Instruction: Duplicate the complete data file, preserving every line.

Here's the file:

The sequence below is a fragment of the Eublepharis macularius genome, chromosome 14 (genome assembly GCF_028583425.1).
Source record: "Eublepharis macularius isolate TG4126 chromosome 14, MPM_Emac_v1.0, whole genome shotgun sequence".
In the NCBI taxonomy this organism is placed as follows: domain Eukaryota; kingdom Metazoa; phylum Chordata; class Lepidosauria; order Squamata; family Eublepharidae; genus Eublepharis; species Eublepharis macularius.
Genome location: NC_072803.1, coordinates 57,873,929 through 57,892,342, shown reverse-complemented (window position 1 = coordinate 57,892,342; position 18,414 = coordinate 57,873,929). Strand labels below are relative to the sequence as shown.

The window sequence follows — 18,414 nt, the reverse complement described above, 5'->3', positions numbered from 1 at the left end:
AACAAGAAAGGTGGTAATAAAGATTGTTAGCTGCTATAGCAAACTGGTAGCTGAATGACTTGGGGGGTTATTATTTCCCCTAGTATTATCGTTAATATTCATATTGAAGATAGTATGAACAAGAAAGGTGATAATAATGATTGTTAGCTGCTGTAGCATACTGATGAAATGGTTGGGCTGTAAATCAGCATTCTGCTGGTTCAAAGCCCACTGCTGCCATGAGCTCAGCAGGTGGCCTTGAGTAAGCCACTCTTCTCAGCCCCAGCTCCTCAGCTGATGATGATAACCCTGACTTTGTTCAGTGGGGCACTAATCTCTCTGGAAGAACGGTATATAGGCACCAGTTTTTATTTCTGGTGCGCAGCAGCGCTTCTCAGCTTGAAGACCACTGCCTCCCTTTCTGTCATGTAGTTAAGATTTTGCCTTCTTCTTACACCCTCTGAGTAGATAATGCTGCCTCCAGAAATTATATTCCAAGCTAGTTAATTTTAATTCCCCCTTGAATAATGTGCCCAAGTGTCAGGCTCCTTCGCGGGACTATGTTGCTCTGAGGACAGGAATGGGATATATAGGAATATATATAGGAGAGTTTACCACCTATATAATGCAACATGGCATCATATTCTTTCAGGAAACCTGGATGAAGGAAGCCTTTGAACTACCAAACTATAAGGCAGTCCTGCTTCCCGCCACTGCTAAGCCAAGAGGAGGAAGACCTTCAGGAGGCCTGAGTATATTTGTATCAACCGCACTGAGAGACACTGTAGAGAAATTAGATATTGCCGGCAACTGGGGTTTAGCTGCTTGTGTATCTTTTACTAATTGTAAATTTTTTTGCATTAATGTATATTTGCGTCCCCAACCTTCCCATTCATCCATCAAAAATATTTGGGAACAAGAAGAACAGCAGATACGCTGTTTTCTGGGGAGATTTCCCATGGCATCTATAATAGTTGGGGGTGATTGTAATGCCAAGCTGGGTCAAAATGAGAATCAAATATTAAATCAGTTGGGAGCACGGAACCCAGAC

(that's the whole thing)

The sequence below is a fragment of the Eublepharis macularius genome, chromosome 14 (genome assembly GCF_028583425.1).
Source record: "Eublepharis macularius isolate TG4126 chromosome 14, MPM_Emac_v1.0, whole genome shotgun sequence".
In the NCBI taxonomy this organism is placed as follows: domain Eukaryota; kingdom Metazoa; phylum Chordata; class Lepidosauria; order Squamata; family Eublepharidae; genus Eublepharis; species Eublepharis macularius.
Genome location: NC_072803.1, coordinates 57,873,929 through 57,892,342, shown reverse-complemented (window position 1 = coordinate 57,892,342; position 18,414 = coordinate 57,873,929). Strand labels below are relative to the sequence as shown.

The window sequence follows — 18,414 nt, the reverse complement described above, 5'->3', positions numbered from 1 at the left end:
AACAAGAAAGGTGGTAATAAAGATTGTTAGCTGCTATAGCAAACTGGTAGCTGAATGACTTGGGGGGTTATTATTTCCCCTAGTATTATCGTTAATATTCATATTGAAGATAGTATGAACAAGAAAGGTGATAATAATGATTGTTAGCTGCTGTAGCATACTGATGAAATGGTTGGGCTGTAAATCAGCATTCTGCTGGTTCAAAGCCCACTGCTGCCATGAGCTCAGCAGGTGGCCTTGAGTAAGCCACTCTTCTCAGCCCCAGCTCCTCAGCTGATGATGATAACCCTGACTTTGTTCAGTGGGGCACTAATCTCTCTGGAAGAACGGTATATAGGCACCAGTTTTTATTTCTGGTGCGCAGCAGCGCTTCTCAGCTTGAAGACCACTGCCTCCCTTTCTGTCATGTAGTTAAGATTTTGCCTTCTTCTTACACCCTCTGAGTAGATAATGCTGCCTCCAGAAATTATATTCCAAGCTAGTTAATTTTAATTCCCCCTTGAATAATGTGCCCAAGTGTCAGGCTCCTTCGCGGGACTATGTTGCTCTGAGGACAGGAATGGGATATATAGGAATATATATAGGAGAGTTTACCACCTATATAATGCAACATGGCATCATATTCTTTCAGGAAACCTGGATGAAGGAAGCCTTTGAACTACCAAACTATAAGGCAGTCCTGCTTCCCGCCACTGCTAAGCCAAGAGGAGGAAGACCTTCAGGAGGCCTGAGTATATTTGTATCAACCGCACTGAGAGACACTGTAGAGAAATTAGATATTGCCGGCAACTGGGGTTTAGCTGCTTGTGTATCTTTTACTAATTGTAAATTTTTTTGCATTAATGTATATTTGCGTCCCCAACCTTCCCATTCATCCATCAAAAATATTTGGGAACAAGAAGAACAGCAGATACGCTGTTTTCTGGGGAGATTTCCCATGGCATCTATAATAGTTGGGGGTGATTGTAATGCCAAGCTGGGTCAAAATGAGAATCAAATATTAAATCAGTTGGGAGCACGGAACCCAGAC